Comprehensive Nuclear-Test-Ban Treaty: Background and Current Developments. Congressional Research Service, Library of Congress. Mary Beth D. Nikitin. September 1, 2016.
A ban on all nuclear tests is the oldest item on the nuclear arms control agenda. Three treaties that entered into force between 1963 and 1990 limit, but do not ban, such tests. In 1996, the United Nations General Assembly adopted the Comprehensive Nuclear–Test–Ban Treaty (CTBT), which would ban all nuclear explosions. In 1997, President Clinton sent the CTBT to the Senate, which rejected it in October 1999. In a speech in Prague in April 2009, President Obama said, “My administration will immediately and aggressively pursue U.S. ratification of the Comprehensive Test Ban Treaty.” However, while the Administration has indicated it wants to begin a CTBT “education” campaign with a goal of securing Senate advice and consent to ratification, it has not pressed for a vote on the treaty and there were no hearings on it in the 111th, 112th, or 113th Congresses. There will be at least one hearing in the 114th Congress—a Senate Foreign Relations Committee hearing on the CTBT planned for September 7, 2016.
[PDF format, 77 pages, 1.21 MB].
What Makes This North Korean Nuclear Test Different. Brookings Institution. Jonathan D. Pollack. September 9, 2016.
North Korea’s fifth nuclear test was not a surprise. On multiple occasions over the past six months, senior officials have openly disclosed plans for additional testing. Pyongyang has made good on its threat. The pressing task for the outside world is to move toward far greater candor and cooperation in assessing North Korea’s weapons capabilities. [Note: contains copyrighted material].
[HTML format, various paging].
Iran-North Korea-Syria Ballistic Missile and Nuclear Cooperation. Congressional Research Service, Library of Congress. Paul K. Kerr et al. February 26, 2016.
Congress has at times expressed concern regarding ballistic missile and nuclear programs in Iran, North Korea, and Syria. This report focuses primarily on unclassified and declassified U.S. Intelligence Community (IC) assessments over the past two decades. These assessments indicate that there is no evidence that Iran and North Korea have engaged in nuclear-related trade or cooperation with each other, although ballistic missile technology cooperation between the two is significant and meaningful, and Syria has received ballistic missiles and related technology from North Korea and Iran and also engaged in nuclear technology cooperation with North Korea.
[PDF format, 13 pages, 608.0 KB].
Russian Compliance with the Intermediate Range Nuclear Forces (INF) Treaty: Background and Issues for Congress. Congressional Research Service, Library of Congress. Amy F. Woolf. October 13, 2015.
The United States and Soviet Union signed the Intermediate-Range Nuclear Forces (INF) Treaty in December 1987. Negotiations on this treaty were the result of a “dual-track” decision taken by NATO in 1979. The United States has raised its concerns about Russian compliance with the INF Treaty in a number of meetings during the past few years. These meetings have made little progress because Russia continues to deny that it has violated the treaty. The United States could pursue a number of options that might move the diplomatic process forward and possibly lead to a resolution of the issue.
[PDF format, 35 pages, 726.4 KB].
Ensuring that the Nuclear Agreement Effectively Constrains Iran. Center for American Progress. Brian Katulis et al. July 17, 2015.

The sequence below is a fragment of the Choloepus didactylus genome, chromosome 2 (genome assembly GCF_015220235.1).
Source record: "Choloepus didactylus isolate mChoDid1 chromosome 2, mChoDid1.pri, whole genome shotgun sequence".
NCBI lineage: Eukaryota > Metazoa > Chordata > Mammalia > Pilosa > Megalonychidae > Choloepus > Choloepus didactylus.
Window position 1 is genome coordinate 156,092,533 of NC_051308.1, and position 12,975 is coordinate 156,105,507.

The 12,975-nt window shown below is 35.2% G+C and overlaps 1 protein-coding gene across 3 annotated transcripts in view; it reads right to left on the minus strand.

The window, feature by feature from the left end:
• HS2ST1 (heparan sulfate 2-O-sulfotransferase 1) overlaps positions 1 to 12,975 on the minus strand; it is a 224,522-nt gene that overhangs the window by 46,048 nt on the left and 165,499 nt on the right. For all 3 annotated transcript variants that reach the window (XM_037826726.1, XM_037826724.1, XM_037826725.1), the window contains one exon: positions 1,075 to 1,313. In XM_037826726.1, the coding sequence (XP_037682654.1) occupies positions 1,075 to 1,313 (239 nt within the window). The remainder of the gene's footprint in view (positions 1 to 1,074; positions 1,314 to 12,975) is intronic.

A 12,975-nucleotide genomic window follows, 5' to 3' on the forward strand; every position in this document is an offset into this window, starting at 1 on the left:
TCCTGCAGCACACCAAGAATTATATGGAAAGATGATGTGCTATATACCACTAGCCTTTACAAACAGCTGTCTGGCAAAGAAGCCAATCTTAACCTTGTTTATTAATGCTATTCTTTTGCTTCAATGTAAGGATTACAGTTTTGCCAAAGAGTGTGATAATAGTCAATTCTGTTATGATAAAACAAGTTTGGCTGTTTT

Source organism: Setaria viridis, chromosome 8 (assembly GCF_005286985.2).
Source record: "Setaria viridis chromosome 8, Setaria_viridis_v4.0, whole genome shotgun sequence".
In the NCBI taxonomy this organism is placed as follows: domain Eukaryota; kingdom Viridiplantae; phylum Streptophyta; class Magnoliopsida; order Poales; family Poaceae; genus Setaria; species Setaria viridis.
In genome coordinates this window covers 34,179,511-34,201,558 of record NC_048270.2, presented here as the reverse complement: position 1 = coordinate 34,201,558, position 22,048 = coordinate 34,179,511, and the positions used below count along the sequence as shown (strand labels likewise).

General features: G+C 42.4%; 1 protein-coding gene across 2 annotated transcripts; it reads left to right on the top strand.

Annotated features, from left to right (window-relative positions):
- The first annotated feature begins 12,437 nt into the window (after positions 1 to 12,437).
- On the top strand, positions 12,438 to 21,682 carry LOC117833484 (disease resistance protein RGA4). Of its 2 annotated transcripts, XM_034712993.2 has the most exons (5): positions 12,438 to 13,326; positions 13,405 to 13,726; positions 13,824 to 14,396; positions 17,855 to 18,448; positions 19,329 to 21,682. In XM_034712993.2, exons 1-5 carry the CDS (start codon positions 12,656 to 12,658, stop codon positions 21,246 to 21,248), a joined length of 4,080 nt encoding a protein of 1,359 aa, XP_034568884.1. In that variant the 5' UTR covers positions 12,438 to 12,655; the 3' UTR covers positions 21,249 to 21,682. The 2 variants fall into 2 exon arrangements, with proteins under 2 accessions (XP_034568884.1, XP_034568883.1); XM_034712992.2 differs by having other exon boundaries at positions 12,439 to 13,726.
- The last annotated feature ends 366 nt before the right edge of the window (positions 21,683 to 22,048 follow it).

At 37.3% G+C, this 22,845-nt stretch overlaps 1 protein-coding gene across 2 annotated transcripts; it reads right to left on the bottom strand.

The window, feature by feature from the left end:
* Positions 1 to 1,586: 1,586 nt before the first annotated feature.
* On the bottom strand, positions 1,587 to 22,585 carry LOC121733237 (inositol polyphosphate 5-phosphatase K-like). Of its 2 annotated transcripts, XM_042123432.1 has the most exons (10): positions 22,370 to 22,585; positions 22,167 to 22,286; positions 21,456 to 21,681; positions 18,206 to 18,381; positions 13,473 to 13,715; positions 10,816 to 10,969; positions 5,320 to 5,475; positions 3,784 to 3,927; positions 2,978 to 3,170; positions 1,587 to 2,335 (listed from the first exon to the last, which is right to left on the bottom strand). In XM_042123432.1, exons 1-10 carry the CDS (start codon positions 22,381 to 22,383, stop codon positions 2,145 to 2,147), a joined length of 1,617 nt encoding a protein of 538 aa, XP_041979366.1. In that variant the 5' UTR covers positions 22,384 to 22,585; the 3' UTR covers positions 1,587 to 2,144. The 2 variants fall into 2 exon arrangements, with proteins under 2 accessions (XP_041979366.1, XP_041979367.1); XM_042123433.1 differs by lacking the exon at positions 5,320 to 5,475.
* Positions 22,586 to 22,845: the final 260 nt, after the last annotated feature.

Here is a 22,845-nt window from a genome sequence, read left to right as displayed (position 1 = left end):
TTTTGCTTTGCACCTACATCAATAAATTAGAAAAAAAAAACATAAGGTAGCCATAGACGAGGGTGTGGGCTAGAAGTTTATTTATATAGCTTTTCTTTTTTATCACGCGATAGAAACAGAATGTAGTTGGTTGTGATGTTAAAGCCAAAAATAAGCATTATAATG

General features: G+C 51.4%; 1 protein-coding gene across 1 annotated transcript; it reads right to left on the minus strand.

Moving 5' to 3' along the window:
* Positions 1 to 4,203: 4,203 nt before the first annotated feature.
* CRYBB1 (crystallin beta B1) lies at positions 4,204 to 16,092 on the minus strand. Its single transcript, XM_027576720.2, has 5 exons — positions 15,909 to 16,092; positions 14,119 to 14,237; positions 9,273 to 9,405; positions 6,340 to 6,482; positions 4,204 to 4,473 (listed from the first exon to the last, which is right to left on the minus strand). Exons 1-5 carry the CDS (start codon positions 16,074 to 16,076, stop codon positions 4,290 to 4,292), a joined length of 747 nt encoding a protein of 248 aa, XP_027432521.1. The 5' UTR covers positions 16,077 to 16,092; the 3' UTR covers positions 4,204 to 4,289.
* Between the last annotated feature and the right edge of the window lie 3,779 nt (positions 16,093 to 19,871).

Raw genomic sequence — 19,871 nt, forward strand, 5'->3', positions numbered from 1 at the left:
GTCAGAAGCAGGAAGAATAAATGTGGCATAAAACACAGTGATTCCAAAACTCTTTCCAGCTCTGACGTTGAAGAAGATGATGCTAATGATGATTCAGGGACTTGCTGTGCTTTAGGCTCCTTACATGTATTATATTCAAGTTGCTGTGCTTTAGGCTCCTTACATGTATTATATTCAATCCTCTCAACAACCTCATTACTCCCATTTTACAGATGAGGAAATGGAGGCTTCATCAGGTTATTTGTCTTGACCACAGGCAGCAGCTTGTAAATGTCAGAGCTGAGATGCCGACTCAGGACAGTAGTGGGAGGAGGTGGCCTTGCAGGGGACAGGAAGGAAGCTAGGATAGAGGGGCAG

The nuclear deal between Iran and leading global powers set off an intense debate just hours after its announcement. With vital national security interests at stake, this is an important debate to have, one that will continue in the months ahead as Congress deliberates the deal. The report recommends that Congress measure the deal against the main alternatives and work with the Obama administration to ensure strong and effective implementation using three steps. [Note: contains copyrighted material].
[PDF format, 6 pages, 81.8 KB].
Backed by Big Powers, a Successful Iran Deal Could Rescue NPT. YaleGlobal. Richard Weitz. July 16, 2015.
The leading impact of the July 14 Iran nuclear deal may be how it affects the overall pace and extent of nuclear-weapons proliferation. To succeed in resolving the Iranian nuclear deal and strengthening barriers against the further spread of nuclear weapons, China, Russia and the United States must cooperate despite their many other differences. “The agreement to freeze Iran’s nuclear-weapons program for a limited period might offer opportunities to strengthen the NPT, dispel assumptions of near-term nuclear disarmament and generate a fresh attempt to curb North Korea’s nuclear ambitions,” explains Richard Weitz. “To support disarmament as they eventually eliminate their own nuclear arsenals, Russia, China and the United States have agreed to reduce their reliance on nuclear weapons in the foreign and defense policies.” [Note: contains copyrighted material].
[HTML format, various paging].
The New Containment: Changing America’s Approach to Middle East Security. Atlantic Council. Bilal Y. Saab. July 6, 2015.
Securing the Middle East after an Iran nuclear deal is the next big challenge for both the region and the international community. The United States and its allies have engaged in tireless diplomacy with Iran over the past few years to produce an agreement that would limit Tehran’s nuclear program for the next decade and a half. To protect the deal, assuming one is finalized, and take full advantage of its potential benefits, which include the drastic reduction of the risk of nuclear weapons proliferating in the region, the United States needs a comprehensive strategy for regional security in the Middle East, according to the author. [Note: contains copyrighted material].
[PDF format, 34 pages, 5.75 MB].